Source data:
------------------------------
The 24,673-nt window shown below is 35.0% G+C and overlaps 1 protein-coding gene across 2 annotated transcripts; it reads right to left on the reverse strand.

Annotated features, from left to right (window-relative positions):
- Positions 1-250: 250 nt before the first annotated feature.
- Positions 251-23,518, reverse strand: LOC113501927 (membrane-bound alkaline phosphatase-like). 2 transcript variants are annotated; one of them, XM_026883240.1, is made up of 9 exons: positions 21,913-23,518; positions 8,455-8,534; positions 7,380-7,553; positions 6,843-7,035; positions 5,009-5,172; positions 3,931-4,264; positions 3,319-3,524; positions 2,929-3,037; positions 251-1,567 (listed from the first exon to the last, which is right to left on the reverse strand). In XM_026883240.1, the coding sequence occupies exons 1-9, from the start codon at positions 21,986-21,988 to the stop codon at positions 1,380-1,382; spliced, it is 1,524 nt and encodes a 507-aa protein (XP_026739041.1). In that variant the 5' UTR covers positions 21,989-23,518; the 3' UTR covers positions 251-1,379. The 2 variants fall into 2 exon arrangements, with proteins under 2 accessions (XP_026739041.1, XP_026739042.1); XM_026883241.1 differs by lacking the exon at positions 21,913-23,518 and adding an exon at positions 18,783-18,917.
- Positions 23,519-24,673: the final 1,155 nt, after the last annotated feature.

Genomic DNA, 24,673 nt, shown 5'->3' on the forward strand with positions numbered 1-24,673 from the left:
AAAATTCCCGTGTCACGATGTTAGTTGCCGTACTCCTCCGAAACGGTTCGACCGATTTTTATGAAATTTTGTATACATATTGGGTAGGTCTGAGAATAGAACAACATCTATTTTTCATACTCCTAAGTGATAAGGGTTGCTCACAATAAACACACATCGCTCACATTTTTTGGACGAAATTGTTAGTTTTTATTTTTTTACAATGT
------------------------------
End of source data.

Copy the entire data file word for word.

The 24,673-nt window shown below is 35.0% G+C and overlaps 1 protein-coding gene across 2 annotated transcripts; it reads right to left on the reverse strand.

Annotated features, from left to right (window-relative positions):
- Positions 1-250: 250 nt before the first annotated feature.
- Positions 251-23,518, reverse strand: LOC113501927 (membrane-bound alkaline phosphatase-like). 2 transcript variants are annotated; one of them, XM_026883240.1, is made up of 9 exons: positions 21,913-23,518; positions 8,455-8,534; positions 7,380-7,553; positions 6,843-7,035; positions 5,009-5,172; positions 3,931-4,264; positions 3,319-3,524; positions 2,929-3,037; positions 251-1,567 (listed from the first exon to the last, which is right to left on the reverse strand). In XM_026883240.1, the coding sequence occupies exons 1-9, from the start codon at positions 21,986-21,988 to the stop codon at positions 1,380-1,382; spliced, it is 1,524 nt and encodes a 507-aa protein (XP_026739041.1). In that variant the 5' UTR covers positions 21,989-23,518; the 3' UTR covers positions 251-1,379. The 2 variants fall into 2 exon arrangements, with proteins under 2 accessions (XP_026739041.1, XP_026739042.1); XM_026883241.1 differs by lacking the exon at positions 21,913-23,518 and adding an exon at positions 18,783-18,917.
- Positions 23,519-24,673: the final 1,155 nt, after the last annotated feature.

Genomic DNA, 24,673 nt, shown 5'->3' on the forward strand with positions numbered 1-24,673 from the left:
AAAATTCCCGTGTCACGATGTTAGTTGCCGTACTCCTCCGAAACGGTTCGACCGATTTTTATGAAATTTTGTATACATATTGGGTAGGTCTGAGAATAGAACAACATCTATTTTTCATACTCCTAAGTGATAAGGGTTGCTCACAATAAACACACATCGCTCACATTTTTTGGACGAAATTGTTAGTTTTTATTTTTTTACAATGT